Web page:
My husband and I are taking a break from our road trip to spend the Thanksgiving week with his parents. Yesterday we all attended our church’s Thanksgiving service with my mum. The theme of the service was to give thanks for all He has done for us during the year. Part of the program was opened to spontaneity; anyone could publicly thank God for something special that He did in their lives this year.
I have a lot of reasons to be thankful. The first part of our road trip across the USA went very well. Wycliffe membership is advancing. My mother just made it to the USA and we are having great times. Internet was down at Bongolo Hospital for two weeks, praise the Lord, my husband was able to fix it from here (in the USA).
But deep in my heart, there was a silent but deep pain. It is around Thanksgiving last year that I lost my pregnancy. It was a painful Thanksgiving. That painful memory almost succeeded in making this one harder.
As I am travelling around the USA and discovering all the customs and habits of Americans, I realized more than ever that Thanksgiving is a huge deal here. Families gather around a huge turkey and spend precious time together. There is a strong connotation of Thanksgiving being an opportunity to rejoice and give thanks for our dear loved ones. I’ve seen and heard about kids or parents travelling from Nevada to Washington D.C just to be able to spend Thanksgiving Day with their extended family. I saw Thanksgiving pictures of many of our friends with parents, grand-parents, kids, grand-kids, cousins, nieces, great-grand-kids, etc.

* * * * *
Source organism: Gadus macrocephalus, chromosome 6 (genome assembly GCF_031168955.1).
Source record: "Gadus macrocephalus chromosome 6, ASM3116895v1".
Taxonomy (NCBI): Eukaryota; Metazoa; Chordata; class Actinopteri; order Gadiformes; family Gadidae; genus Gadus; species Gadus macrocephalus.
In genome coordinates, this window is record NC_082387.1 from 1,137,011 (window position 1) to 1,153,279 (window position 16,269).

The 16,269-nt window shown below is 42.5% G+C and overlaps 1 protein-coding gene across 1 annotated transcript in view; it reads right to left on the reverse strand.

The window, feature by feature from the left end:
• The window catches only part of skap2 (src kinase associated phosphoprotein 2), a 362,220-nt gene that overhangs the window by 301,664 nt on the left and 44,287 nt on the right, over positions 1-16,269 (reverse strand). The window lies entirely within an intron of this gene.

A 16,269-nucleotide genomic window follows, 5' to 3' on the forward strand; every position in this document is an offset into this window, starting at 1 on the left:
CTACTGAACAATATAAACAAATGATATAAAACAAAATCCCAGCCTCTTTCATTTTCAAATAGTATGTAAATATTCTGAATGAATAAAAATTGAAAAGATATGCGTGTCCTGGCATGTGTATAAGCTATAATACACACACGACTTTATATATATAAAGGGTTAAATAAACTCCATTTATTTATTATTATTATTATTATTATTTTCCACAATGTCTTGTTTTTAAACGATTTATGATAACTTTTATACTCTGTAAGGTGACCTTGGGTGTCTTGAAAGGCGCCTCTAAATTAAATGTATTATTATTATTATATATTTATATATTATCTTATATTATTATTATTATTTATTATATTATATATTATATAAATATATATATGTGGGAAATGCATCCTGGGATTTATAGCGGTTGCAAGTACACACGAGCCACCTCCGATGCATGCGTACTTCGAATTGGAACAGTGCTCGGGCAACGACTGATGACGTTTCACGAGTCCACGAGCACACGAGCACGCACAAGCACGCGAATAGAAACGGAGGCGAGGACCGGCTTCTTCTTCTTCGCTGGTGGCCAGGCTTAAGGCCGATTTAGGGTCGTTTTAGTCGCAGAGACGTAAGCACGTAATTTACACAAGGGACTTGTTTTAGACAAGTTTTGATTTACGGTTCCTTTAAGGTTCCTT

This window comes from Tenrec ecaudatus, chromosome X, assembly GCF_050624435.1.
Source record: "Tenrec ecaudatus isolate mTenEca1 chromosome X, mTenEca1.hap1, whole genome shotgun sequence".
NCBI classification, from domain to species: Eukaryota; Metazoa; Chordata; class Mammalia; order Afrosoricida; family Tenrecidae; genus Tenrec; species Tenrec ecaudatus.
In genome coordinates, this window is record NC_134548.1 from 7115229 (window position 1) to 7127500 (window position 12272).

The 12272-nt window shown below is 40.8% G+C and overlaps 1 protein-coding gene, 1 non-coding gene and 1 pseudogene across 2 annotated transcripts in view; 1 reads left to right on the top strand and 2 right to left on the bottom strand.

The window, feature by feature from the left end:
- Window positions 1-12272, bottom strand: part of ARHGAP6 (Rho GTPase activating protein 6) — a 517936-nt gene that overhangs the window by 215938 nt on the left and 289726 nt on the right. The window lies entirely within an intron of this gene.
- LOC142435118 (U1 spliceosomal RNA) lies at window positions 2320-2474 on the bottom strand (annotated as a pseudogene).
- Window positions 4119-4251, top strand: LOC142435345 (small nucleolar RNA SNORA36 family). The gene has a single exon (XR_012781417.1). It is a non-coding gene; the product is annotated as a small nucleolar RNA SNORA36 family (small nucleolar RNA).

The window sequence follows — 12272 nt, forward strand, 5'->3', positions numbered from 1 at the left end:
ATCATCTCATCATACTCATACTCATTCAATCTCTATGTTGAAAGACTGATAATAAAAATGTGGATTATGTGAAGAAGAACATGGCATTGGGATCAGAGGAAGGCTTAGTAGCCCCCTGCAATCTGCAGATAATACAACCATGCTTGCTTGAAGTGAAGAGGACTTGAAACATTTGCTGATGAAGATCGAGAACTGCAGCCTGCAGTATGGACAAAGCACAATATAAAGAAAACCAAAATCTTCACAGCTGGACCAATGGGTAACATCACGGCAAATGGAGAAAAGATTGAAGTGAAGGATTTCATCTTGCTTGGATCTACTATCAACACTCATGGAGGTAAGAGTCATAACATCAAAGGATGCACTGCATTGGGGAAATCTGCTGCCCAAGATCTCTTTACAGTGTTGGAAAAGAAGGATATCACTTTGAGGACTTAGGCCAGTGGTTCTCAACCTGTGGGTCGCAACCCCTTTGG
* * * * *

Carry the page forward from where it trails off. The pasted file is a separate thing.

And here I am. I am about to celebrate Thanksgiving with my in-laws in the USA. But we will not have kids playing around us while we are gathered. Not even one. That is hard. I sincerely expressed my amazement and joy after each testimony of God’s deeds in my brothers and sisters lives at church last night. At the same time I was talking to God silently: God, I know you’ve blessed me. I just can’t get rid of that pain or ignore it. I can’t.
To be continued…